A Long-Term View of France’s Home Prices

Date Published 8/8/2012
Author Marja Hoek-Smit
Country France

The Government of France’s Jacques Friggit of the Internal Audit and Forecasting Department (of the Ministries in charge of the Environment, Sustainable Development, Energy, Transportation, Housing, etc.) presented a compelling argument that French house prices are far out of line with fundamentals such as rents, incomes or supply.   His data show that prices were relatively stable from 1965 to 2000 and were relatively undervalued in the 1990s. Prices began to rise steeply between 2000 and 2007 – tripling in value. There was only a small correction of 10 percent in 2008-09, which was followed by an even bigger rebound.  His analysis of the fundamentals in the French housing market, combined with international comparisons is worth noting. He concludes that even correcting for inflation and real income increases, prices appear overvalued and ripe for a correction.  The question is how that correction will occur. The financial environment and “myopia” of market investors will be critical factors.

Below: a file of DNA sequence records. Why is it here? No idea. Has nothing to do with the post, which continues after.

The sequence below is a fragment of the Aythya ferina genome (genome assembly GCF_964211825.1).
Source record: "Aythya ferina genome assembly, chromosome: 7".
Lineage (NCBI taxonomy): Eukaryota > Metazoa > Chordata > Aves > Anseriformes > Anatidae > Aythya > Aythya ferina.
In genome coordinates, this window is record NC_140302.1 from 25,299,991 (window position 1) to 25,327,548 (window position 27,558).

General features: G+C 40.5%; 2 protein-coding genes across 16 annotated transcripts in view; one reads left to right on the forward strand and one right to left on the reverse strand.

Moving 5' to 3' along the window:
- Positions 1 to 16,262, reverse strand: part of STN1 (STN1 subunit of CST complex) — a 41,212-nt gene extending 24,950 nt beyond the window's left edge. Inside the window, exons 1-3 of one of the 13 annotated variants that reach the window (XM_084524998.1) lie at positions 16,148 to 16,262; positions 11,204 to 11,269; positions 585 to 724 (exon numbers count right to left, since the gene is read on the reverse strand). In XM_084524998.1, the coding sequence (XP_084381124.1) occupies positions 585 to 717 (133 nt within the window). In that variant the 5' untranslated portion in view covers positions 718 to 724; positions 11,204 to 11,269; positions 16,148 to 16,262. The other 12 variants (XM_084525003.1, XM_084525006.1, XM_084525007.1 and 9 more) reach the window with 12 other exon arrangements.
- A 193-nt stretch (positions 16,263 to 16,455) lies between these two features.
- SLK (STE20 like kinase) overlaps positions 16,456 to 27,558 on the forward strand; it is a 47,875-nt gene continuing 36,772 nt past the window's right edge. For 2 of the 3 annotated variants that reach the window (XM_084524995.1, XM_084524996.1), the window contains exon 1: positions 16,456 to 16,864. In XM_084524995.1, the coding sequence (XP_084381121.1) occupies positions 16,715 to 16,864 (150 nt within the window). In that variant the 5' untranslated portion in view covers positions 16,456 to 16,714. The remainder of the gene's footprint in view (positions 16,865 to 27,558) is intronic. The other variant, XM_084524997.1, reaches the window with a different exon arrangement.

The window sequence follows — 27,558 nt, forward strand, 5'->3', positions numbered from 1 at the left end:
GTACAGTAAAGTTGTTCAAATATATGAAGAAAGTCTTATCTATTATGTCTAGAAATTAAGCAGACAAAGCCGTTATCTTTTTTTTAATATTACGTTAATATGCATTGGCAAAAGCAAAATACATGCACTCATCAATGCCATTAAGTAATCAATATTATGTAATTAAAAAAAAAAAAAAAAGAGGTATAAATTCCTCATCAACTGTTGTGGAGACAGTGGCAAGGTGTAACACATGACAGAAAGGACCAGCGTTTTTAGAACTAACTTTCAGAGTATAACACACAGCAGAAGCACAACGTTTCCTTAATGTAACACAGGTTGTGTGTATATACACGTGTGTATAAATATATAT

[Link to presentation]

[Link to paper (French)]

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